- When an aerosol-generating procedure is performed, limit employees present to only those essential to the procedure and use an airborne infection isolation room, if available. Clean and disinfect surfaces and equipment after completing the procedure.
- Ensure physical distancing (six feet) among employees, clients, and visitors while indoors and install cleanable or disposable physical barriers at each fixed work location in nonpatient care areas where each employee is not separated from other people by at least six feet.
- Follow standard practices for cleaning and disinfecting surfaces and equipment according to CDC guidelines in patient care areas, resident rooms, and medical devices and equipment. In all other areas, clean high-touch surfaces and equipment at least once a day and provide alcohol-based hand rub that is at least 60% alcohol or provide readily accessible handwashing facilities.
- Ensure that employer-owned or controlled existing ventilation systems are used in accordance with the manufacturer’s instructions and design specifications for the systems and that air filters are rated Minimum Efficiency Reporting Value (MERV) 13 or higher if the system allows it.
- Provide reasonable time and paid leave for vaccinations and vaccine side effects.
- If you have more than 10 employees, establish a COVID-19 log of all employee instances of COVID-19 without regard to occupational exposure and follow requirements for making records available to employees. Also, report to OSHA each work-related COVID-19 fatality within eight hours of learning about the fatality; and each work-related COVID-19 inpatient hospitalization within 24 hours of learning about the inpatient hospitalization.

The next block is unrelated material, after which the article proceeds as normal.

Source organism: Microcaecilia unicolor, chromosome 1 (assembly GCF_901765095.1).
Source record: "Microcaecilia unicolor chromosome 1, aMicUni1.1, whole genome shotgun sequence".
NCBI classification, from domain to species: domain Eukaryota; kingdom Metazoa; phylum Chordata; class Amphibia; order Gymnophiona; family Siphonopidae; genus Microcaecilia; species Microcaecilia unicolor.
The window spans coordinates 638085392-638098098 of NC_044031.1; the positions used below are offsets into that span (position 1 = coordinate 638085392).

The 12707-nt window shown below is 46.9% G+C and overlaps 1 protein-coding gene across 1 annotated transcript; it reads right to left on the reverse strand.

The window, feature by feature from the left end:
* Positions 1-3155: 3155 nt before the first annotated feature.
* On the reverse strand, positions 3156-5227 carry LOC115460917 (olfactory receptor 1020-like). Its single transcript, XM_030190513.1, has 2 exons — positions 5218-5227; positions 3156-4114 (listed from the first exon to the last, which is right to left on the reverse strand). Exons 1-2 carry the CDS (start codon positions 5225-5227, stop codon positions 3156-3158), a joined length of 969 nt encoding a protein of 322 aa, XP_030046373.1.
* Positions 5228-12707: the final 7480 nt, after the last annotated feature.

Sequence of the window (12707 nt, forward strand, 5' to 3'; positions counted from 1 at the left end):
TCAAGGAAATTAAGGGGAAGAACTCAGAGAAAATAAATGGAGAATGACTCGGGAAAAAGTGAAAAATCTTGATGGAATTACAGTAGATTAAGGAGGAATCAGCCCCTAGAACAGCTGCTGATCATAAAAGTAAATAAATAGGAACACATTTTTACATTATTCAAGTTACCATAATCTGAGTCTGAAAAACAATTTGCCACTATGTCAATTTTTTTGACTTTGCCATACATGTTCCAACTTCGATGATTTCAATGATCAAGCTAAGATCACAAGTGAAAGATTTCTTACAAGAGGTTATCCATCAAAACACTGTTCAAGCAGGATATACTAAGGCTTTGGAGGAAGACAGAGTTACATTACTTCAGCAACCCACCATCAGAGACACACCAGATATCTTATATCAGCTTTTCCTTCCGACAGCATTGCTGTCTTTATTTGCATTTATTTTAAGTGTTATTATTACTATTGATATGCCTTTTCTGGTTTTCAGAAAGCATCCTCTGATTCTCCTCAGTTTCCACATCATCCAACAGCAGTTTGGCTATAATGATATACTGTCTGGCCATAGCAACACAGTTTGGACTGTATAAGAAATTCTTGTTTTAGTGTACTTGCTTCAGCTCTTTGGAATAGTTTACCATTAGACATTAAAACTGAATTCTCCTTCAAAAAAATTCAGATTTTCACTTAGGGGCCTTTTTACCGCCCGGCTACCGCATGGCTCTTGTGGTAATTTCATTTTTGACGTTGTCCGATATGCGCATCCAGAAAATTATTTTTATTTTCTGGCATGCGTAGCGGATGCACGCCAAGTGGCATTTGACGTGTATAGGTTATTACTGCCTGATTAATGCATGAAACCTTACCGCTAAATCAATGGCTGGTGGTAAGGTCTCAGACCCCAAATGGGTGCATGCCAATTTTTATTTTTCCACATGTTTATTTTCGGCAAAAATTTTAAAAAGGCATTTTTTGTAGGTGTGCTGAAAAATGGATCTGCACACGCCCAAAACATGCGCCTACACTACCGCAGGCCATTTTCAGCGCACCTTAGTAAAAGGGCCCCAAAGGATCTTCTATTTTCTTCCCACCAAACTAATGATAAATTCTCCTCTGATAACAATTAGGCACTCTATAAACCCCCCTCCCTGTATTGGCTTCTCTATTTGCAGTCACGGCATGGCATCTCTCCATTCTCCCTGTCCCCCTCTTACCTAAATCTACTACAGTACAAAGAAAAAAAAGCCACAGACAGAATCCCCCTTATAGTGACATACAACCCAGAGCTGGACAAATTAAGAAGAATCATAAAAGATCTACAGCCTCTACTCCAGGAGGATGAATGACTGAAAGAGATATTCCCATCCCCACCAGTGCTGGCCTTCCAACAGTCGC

- Anti-retaliation: Inform employees of their rights to the protections required by this standard. Do not discharge or discriminate against employees in any manner for exercising these rights or for engaging in actions required by the standard.
OSHA makes sure to note that the ETS does not apply to the following workplace settings:
- First aid performance by an employee who is not a licensed health care provider;
- Pharmacists dispensing prescriptions in retail settings;
- Nonhospital ambulatory care settings where all nonemployees are screened prior to entry and people with suspected or confirmed COVID-19 are not permitted to enter those settings;
- Well-defined hospital ambulatory care settings where all employees are fully vaccinated and all nonemployees are screened prior to entry, and people with suspected or confirmed COVID-19 are not permitted to enter those settings;
- Home health care settings where all employees are fully vaccinated and all nonemployees are screened prior to entry, and people with suspected or confirmed COVID-19 are not present;
- Health care support services not performed in a health care setting (e.g., off-site laundry, off-site medical billing, etc.); or
- Telehealth services performed outside of a setting where direct patient care occurs.
Again, all the requirements listed must be implemented at no cost to employees. For further information on the new ETS, OSHA has published a summary of the rules and addressed dozens of FAQs.
OSHA has acknowledged that it plans to use its enforcement discretion to avoid citing employers making a good faith effort to comply with the ETS. And while it stands to reason that, after much time and effort expended to draft and implement these rules, OSHA will look to enforce these rules with some discretion. Our hope is that for most health care employers, compliance with the ETS will involve the refinement of existing COVID-19 safety protocols rather than a complete overhaul.
We recommend that you evaluate your current COVID-19 policies and procedures to ensure compliance with the requirements of the ETS. Please contact Doug Griswold, Cal Marshall, or your relationship attorney with any questions you may have regarding the compliance of your policies and procedures.